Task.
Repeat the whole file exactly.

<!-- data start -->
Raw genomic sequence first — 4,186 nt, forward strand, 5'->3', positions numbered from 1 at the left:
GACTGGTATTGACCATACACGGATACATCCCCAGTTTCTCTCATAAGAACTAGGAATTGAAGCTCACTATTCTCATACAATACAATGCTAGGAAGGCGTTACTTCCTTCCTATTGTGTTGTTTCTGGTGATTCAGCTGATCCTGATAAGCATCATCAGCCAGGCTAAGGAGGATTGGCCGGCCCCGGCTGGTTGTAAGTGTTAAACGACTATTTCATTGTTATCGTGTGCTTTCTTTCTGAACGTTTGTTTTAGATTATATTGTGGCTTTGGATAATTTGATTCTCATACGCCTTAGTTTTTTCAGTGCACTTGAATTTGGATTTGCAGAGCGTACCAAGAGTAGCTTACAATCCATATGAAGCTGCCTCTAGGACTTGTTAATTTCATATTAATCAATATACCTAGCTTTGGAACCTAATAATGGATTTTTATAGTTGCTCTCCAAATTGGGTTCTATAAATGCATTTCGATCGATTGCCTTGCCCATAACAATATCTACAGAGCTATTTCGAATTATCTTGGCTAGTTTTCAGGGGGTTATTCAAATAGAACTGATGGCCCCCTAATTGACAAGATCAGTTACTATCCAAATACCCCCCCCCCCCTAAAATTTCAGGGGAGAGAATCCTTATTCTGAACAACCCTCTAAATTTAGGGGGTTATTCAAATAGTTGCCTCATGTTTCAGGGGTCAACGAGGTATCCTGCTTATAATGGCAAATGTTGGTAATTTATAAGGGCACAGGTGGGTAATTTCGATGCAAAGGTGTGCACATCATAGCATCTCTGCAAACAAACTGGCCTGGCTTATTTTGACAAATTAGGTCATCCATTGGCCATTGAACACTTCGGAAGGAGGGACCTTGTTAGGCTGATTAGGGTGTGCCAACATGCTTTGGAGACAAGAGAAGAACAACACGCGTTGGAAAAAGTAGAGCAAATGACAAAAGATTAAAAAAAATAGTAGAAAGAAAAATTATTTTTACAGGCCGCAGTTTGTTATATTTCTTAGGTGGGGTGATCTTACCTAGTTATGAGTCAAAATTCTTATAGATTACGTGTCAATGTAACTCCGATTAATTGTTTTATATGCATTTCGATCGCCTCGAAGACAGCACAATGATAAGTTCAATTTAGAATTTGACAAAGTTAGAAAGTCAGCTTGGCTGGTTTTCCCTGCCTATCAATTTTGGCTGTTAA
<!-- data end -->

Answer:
Raw genomic sequence first — 4,186 nt, forward strand, 5'->3', positions numbered from 1 at the left:
GACTGGTATTGACCATACACGGATACATCCCCAGTTTCTCTCATAAGAACTAGGAATTGAAGCTCACTATTCTCATACAATACAATGCTAGGAAGGCGTTACTTCCTTCCTATTGTGTTGTTTCTGGTGATTCAGCTGATCCTGATAAGCATCATCAGCCAGGCTAAGGAGGATTGGCCGGCCCCGGCTGGTTGTAAGTGTTAAACGACTATTTCATTGTTATCGTGTGCTTTCTTTCTGAACGTTTGTTTTAGATTATATTGTGGCTTTGGATAATTTGATTCTCATACGCCTTAGTTTTTTCAGTGCACTTGAATTTGGATTTGCAGAGCGTACCAAGAGTAGCTTACAATCCATATGAAGCTGCCTCTAGGACTTGTTAATTTCATATTAATCAATATACCTAGCTTTGGAACCTAATAATGGATTTTTATAGTTGCTCTCCAAATTGGGTTCTATAAATGCATTTCGATCGATTGCCTTGCCCATAACAATATCTACAGAGCTATTTCGAATTATCTTGGCTAGTTTTCAGGGGGTTATTCAAATAGAACTGATGGCCCCCTAATTGACAAGATCAGTTACTATCCAAATACCCCCCCCCCCCTAAAATTTCAGGGGAGAGAATCCTTATTCTGAACAACCCTCTAAATTTAGGGGGTTATTCAAATAGTTGCCTCATGTTTCAGGGGTCAACGAGGTATCCTGCTTATAATGGCAAATGTTGGTAATTTATAAGGGCACAGGTGGGTAATTTCGATGCAAAGGTGTGCACATCATAGCATCTCTGCAAACAAACTGGCCTGGCTTATTTTGACAAATTAGGTCATCCATTGGCCATTGAACACTTCGGAAGGAGGGACCTTGTTAGGCTGATTAGGGTGTGCCAACATGCTTTGGAGACAAGAGAAGAACAACACGCGTTGGAAAAAGTAGAGCAAATGACAAAAGATTAAAAAAAATAGTAGAAAGAAAAATTATTTTTACAGGCCGCAGTTTGTTATATTTCTTAGGTGGGGTGATCTTACCTAGTTATGAGTCAAAATTCTTATAGATTACGTGTCAATGTAACTCCGATTAATTGTTTTATATGCATTTCGATCGCCTCGAAGACAGCACAATGATAAGTTCAATTTAGAATTTGACAAAGTTAGAAAGTCAGCTTGGCTGGTTTTCCCTGCCTATCAATTTTGGCTGTTAA